Sat. May 18th, 2024

Prof. ST Hsieh

Director, US-China Energy Industry Forum


[email protected]

March 4, 2023

It is certainly true that the US-China relations have been tense. But there is no imminent crisis that could cause the US and China to start a war anytime soon. In fact, the Ukraine war seems to reach a critical stage anytime. The US, from President Biden to the Congress, should pay close attention so that there should be no surprises.

There are many issues of concern between the US and China but Sunday talk shows in the US will not clarify any US official positions. Certainly, the talk shows may enlighten the US public on the issues of concern. However, there is no consensus among US politicians on how to deal with China. In fact, very opposing positions taken by different US politicians are confusing. There are so many US congressional committees have which jurisdictions over China issue, there is a messaging problem from the US.

The latest US statements about the origin of COVID are typical. Officials make statements but provide no specific evidence. Even some Congressmen are frustrated and demanding the administration to provide evidence. But if the evidence is disclosed behind the closed doors because it is classified, the general public still does not have any chance to make his/her own judgments. Then, of course, China will deny the US assessment.

There is another piece of latest news that should be discussed in open forums: the US government has concluded that the so called “Havana Syndrome” has nothing to do with foreign nations. Because, sometimes ago, CBS did a 60-minute special interview of some US State Department staffs stationed in China, and they swore Chinese government was responsible for their “illness.” If the US news media could clarify this misunderstanding for China, it will stabilize the rocky US-China relations somewhat.

Sunday shows preview: US-China relations remain on shaky ground, (2024 election looms)

BY JULIA SHAPERO – 03/04/23 5:05 PM ET

Associated Press/File

Tense relations between the U.S. and China and the looming 2024 presidential race are likely to dominate the Sunday talk shows circuit this weekend.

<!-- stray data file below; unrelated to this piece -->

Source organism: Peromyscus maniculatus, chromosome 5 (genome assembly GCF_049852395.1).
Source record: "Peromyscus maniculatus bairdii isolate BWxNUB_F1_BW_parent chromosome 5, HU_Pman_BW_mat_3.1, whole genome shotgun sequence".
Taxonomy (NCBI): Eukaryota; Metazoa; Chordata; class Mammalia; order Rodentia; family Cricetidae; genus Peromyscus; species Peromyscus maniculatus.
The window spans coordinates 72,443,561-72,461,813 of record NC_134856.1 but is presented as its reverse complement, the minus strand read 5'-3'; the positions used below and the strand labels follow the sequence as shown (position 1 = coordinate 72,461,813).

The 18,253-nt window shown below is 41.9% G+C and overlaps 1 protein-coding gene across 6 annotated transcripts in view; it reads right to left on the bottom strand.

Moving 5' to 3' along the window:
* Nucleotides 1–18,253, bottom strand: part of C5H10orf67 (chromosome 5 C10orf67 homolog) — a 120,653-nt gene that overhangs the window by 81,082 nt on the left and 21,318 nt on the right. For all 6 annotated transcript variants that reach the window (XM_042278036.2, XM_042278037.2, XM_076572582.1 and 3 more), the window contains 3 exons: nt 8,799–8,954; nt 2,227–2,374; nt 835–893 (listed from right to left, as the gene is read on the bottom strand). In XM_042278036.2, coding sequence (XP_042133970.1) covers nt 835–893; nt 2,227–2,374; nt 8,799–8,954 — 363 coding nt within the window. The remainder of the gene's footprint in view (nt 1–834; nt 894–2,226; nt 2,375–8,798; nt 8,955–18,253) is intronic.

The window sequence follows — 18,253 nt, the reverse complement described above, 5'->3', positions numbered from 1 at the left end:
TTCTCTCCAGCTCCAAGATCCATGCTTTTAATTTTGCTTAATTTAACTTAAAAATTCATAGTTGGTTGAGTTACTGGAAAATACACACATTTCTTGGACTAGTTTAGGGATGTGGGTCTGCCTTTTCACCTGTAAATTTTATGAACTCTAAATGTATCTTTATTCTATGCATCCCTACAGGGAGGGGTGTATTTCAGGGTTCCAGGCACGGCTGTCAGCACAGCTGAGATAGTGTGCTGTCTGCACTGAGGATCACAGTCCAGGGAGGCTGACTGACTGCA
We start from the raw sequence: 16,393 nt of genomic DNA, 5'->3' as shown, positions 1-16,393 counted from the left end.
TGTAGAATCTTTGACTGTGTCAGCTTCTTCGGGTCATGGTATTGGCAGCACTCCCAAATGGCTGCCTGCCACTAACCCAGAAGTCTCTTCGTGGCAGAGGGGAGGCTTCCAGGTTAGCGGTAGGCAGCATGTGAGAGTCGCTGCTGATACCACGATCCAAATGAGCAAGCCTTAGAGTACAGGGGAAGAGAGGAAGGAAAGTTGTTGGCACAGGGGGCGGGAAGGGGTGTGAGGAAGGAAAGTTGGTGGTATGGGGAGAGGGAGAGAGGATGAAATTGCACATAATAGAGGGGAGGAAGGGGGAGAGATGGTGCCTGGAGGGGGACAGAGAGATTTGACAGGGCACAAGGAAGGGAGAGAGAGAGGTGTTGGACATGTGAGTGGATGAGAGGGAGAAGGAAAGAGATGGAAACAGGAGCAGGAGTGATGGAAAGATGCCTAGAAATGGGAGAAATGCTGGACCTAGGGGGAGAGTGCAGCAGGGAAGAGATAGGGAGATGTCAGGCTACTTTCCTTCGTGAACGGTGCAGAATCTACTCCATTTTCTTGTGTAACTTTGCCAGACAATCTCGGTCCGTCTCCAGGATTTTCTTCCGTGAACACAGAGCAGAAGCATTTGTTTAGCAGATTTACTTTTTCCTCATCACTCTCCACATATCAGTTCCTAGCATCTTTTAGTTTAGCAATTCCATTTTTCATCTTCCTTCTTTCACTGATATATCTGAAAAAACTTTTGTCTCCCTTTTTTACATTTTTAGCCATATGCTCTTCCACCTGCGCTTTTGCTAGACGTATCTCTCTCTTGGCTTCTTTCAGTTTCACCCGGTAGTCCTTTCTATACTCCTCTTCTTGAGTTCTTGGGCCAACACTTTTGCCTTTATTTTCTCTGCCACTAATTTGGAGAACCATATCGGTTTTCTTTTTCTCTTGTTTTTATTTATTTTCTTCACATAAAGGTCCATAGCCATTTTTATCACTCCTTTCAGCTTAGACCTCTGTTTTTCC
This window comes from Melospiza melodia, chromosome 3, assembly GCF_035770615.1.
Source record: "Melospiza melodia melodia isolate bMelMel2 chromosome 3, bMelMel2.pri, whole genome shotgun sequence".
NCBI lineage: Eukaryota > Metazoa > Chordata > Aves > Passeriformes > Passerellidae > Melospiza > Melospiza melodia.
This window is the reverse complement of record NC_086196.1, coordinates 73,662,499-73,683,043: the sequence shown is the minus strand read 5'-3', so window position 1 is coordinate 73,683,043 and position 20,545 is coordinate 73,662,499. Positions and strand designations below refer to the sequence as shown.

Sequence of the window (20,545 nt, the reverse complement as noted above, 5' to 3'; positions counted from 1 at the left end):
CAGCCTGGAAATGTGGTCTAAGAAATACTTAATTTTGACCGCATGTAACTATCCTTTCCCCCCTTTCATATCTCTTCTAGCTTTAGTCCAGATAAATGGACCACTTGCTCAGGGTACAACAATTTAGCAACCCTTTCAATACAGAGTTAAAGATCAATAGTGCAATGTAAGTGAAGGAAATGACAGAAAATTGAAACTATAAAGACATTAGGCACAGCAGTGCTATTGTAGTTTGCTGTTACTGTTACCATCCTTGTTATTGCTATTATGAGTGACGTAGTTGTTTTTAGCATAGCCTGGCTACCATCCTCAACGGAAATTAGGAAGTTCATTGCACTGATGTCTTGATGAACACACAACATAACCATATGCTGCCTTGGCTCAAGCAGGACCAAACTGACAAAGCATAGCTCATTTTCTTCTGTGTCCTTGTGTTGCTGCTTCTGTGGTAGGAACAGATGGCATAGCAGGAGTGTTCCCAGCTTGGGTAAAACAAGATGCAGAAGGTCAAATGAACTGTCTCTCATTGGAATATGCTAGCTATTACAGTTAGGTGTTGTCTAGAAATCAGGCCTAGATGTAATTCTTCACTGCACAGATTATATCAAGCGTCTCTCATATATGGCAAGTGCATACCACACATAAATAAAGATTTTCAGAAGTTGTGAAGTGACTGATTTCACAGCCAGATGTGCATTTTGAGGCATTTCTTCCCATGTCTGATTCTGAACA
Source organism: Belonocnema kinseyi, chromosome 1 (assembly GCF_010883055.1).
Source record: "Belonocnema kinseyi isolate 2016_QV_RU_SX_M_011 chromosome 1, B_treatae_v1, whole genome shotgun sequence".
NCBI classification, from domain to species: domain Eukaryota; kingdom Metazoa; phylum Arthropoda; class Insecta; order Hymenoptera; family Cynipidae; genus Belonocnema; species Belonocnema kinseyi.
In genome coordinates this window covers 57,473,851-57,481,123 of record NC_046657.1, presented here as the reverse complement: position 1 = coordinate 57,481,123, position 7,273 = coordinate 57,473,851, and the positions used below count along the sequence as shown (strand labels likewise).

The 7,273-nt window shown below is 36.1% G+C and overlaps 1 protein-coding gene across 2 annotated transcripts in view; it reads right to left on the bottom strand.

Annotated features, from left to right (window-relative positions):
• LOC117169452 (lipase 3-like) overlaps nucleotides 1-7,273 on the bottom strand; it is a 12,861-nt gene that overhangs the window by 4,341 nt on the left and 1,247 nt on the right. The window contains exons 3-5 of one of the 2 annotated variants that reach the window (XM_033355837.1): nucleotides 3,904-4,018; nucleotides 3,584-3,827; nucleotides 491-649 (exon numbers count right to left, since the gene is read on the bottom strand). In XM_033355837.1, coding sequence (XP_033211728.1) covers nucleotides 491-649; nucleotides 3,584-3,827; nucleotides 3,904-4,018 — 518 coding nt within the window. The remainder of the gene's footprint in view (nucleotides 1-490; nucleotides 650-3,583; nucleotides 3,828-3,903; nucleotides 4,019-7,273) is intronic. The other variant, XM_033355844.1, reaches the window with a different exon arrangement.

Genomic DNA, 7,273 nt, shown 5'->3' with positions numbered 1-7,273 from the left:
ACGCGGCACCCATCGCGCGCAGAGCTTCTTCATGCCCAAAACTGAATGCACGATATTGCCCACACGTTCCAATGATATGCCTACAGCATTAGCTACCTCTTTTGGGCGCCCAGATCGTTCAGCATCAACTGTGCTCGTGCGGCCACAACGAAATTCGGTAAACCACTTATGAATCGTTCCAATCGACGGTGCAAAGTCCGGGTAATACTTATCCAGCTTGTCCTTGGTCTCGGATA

U.S.-China relations have faced repeated complications in recent weeks, from the Chinese spy balloon debacle to Beijing’s potential involvement in the war in Ukraine to renewed interest in the COVID-19 lab leak theory. 

A Chinese surveillance balloon spent a week traversing the U.S. in early February, before being shot down off the coast of South Carolina. The initial balloon, as well as a trio of high-flying objects that the military shot down in its wake, caused an uproar among lawmakers in Washington. 

Beijing accused the U.S. of overreacting to the incident, which it claimed was simply a weather balloon blown off course. However, the U.S. military has maintained that the balloon was surveilling strategic sites in the U.S.

The balloon drama was quickly followed by Secretary of State Antony Blinken and other top U.S. officials’ warnings in mid-February that China was “strongly considering” providing Russia with lethal aid for its war in Ukraine.

China hit back at the allegations, urging the U.S. to “seriously reflect on the role it has played” in the Russia-Ukraine war and “do something to actually help deescalate the situation and promote peace talks.”

Beijing has sought to portray itself as a neutral arbiter in the war, even releasing a 12-point peace plan and calling for a cease-fire and peace talks alongside Belarus last week. 

However, the U.S. has accused China of providing Russia with non-lethal aid, and Beijing’s relationship with Belarus — one of the few countries to stand by Moscow amid its invasion of Ukraine — has been eyed with suspicion.

Renewed interest in the COVID-19 lab leak theory has also inflamed tensions with China. After reports emerged on Sunday that the Department of Energy had found with “low confidence” that COVID-19 may have been caused by a lab leak, the Biden administration is facing increased pressure to confront China on the issue.

FBI Director Christopher Wray also said on Tuesday that the agency had assessed that the origin of the pandemic was “most likely a potential lab incident.” However, the White House has warned that there is not yet widespread government consensus on the issue.

In response to the allegations, Chinese officials claimed that the country has been “open and transparent” on origins tracing efforts and accused the U.S. of “politicizing the issue.”

“By politicizing the issue, the U.S. will not succeed in discrediting China. Instead, it will only hurt the U.S.’s own credibility,” Chinese Foreign Ministry spokesperson Mao Ning said at a press briefing on Tuesday.

Rep. Brad Wenstrup (R-Ohio), who serves as chairman of the Select Subcommittee on the Coronavirus Pandemic, will chat about the unresolved questions on COVID-19’s origins with CBS’s “Face the Nation” on Sunday. Wenstrup’s subcommittee is set to hold its first hearing on the pandemic’s origins on Wednesday.

Sen. Dan Sullivan (R-Alaska), a member of the Senate Armed Services Committee, will also join ABC’s “This Week” on Sunday to discuss rising tensions with China and Russia, while Senate Intelligence Committee Chairman Mark Warner (D-Va.) and former Secretary of State Mike Pompeo will join “Fox News Sunday” to discuss the “current state of foreign relations.”

Fox News Channel’s “Sunday Morning Futures” also appears to have a particular focus on U.S.-China relations this weekend, with a group of Republican lawmakers and leading GOP figures lined up to react to President Biden’s stance on China.

The looming 2024 presidential election is also likely to a major talking topic of discussion on the Sunday shows.

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